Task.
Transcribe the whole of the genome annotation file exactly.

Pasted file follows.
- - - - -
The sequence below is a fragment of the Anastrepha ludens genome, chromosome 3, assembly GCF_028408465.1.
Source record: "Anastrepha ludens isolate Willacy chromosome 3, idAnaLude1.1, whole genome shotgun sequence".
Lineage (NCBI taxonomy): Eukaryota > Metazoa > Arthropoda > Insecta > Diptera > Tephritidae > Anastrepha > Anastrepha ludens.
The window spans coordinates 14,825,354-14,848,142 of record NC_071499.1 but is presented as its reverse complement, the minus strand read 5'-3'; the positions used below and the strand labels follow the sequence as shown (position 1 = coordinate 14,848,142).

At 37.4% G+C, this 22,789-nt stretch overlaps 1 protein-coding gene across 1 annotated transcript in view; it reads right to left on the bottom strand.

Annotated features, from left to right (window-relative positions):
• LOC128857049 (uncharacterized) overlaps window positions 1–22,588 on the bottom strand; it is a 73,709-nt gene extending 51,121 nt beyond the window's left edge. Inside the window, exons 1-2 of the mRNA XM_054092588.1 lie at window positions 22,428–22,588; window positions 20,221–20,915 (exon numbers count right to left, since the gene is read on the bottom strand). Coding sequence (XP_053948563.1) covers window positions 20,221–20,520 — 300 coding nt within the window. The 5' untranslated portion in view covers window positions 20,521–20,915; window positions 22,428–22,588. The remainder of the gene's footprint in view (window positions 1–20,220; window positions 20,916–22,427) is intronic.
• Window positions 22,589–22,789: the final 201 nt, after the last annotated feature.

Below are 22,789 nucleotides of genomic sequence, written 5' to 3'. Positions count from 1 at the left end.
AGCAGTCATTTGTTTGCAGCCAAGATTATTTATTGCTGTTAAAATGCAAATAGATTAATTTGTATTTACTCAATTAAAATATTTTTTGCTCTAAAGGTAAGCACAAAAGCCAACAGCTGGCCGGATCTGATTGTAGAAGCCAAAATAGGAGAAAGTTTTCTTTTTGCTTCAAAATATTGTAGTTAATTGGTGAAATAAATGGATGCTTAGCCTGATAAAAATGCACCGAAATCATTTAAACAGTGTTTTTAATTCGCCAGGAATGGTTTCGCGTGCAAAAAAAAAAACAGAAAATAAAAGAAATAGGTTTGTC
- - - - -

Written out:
The sequence below is a fragment of the Anastrepha ludens genome, chromosome 3, assembly GCF_028408465.1.
Source record: "Anastrepha ludens isolate Willacy chromosome 3, idAnaLude1.1, whole genome shotgun sequence".
Lineage (NCBI taxonomy): Eukaryota > Metazoa > Arthropoda > Insecta > Diptera > Tephritidae > Anastrepha > Anastrepha ludens.
The window spans coordinates 14,825,354-14,848,142 of record NC_071499.1 but is presented as its reverse complement, the minus strand read 5'-3'; the positions used below and the strand labels follow the sequence as shown (position 1 = coordinate 14,848,142).

At 37.4% G+C, this 22,789-nt stretch overlaps 1 protein-coding gene across 1 annotated transcript in view; it reads right to left on the bottom strand.

Annotated features, from left to right (window-relative positions):
• LOC128857049 (uncharacterized) overlaps window positions 1–22,588 on the bottom strand; it is a 73,709-nt gene extending 51,121 nt beyond the window's left edge. Inside the window, exons 1-2 of the mRNA XM_054092588.1 lie at window positions 22,428–22,588; window positions 20,221–20,915 (exon numbers count right to left, since the gene is read on the bottom strand). Coding sequence (XP_053948563.1) covers window positions 20,221–20,520 — 300 coding nt within the window. The 5' untranslated portion in view covers window positions 20,521–20,915; window positions 22,428–22,588. The remainder of the gene's footprint in view (window positions 1–20,220; window positions 20,916–22,427) is intronic.
• Window positions 22,589–22,789: the final 201 nt, after the last annotated feature.

Below are 22,789 nucleotides of genomic sequence, written 5' to 3'. Positions count from 1 at the left end.
AGCAGTCATTTGTTTGCAGCCAAGATTATTTATTGCTGTTAAAATGCAAATAGATTAATTTGTATTTACTCAATTAAAATATTTTTTGCTCTAAAGGTAAGCACAAAAGCCAACAGCTGGCCGGATCTGATTGTAGAAGCCAAAATAGGAGAAAGTTTTCTTTTTGCTTCAAAATATTGTAGTTAATTGGTGAAATAAATGGATGCTTAGCCTGATAAAAATGCACCGAAATCATTTAAACAGTGTTTTTAATTCGCCAGGAATGGTTTCGCGTGCAAAAAAAAAAACAGAAAATAAAAGAAATAGGTTTGTC